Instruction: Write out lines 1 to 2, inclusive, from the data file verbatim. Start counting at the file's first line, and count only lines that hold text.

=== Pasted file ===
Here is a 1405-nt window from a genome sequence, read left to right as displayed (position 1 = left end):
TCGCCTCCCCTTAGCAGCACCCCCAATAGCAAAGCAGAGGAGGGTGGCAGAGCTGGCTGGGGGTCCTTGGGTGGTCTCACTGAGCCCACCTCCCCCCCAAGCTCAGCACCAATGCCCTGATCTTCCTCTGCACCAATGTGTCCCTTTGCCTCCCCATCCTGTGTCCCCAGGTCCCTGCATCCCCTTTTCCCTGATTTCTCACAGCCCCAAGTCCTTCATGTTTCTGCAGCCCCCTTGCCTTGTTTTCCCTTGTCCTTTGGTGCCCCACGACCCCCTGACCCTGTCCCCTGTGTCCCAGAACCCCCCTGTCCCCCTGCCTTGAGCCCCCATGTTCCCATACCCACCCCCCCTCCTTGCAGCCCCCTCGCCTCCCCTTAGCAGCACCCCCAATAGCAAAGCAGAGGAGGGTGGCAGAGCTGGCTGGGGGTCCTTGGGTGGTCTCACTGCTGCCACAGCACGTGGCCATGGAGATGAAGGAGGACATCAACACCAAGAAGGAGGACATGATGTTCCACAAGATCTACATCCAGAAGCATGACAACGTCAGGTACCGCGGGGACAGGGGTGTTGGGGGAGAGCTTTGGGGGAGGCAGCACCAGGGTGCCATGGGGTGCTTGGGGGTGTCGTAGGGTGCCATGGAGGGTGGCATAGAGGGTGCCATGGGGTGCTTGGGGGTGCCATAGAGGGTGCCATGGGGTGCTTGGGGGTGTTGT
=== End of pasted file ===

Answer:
Here is a 1405-nt window from a genome sequence, read left to right as displayed (position 1 = left end):
TCGCCTCCCCTTAGCAGCACCCCCAATAGCAAAGCAGAGGAGGGTGGCAGAGCTGGCTGGGGGTCCTTGGGTGGTCTCACTGAGCCCACCTCCCCCCCAAGCTCAGCACCAATGCCCTGATCTTCCTCTGCACCAATGTGTCCCTTTGCCTCCCCATCCTGTGTCCCCAGGTCCCTGCATCCCCTTTTCCCTGATTTCTCACAGCCCCAAGTCCTTCATGTTTCTGCAGCCCCCTTGCCTTGTTTTCCCTTGTCCTTTGGTGCCCCACGACCCCCTGACCCTGTCCCCTGTGTCCCAGAACCCCCCTGTCCCCCTGCCTTGAGCCCCCATGTTCCCATACCCACCCCCCCTCCTTGCAGCCCCCTCGCCTCCCCTTAGCAGCACCCCCAATAGCAAAGCAGAGGAGGGTGGCAGAGCTGGCTGGGGGTCCTTGGGTGGTCTCACTGCTGCCACAGCACGTGGCCATGGAGATGAAGGAGGACATCAACACCAAGAAGGAGGACATGATGTTCCACAAGATCTACATCCAGAAGCATGACAACGTCAGGTACCGCGGGGACAGGGGTGTTGGGGGAGAGCTTTGGGGGAGGCAGCACCAGGGTGCCATGGGGTGCTTGGGGGTGTCGTAGGGTGCCATGGAGGGTGGCATAGAGGGTGCCATGGGGTGCTTGGGGGTGCCATAGAGGGTGCCATGGGGTGCTTGGGGGTGTTGT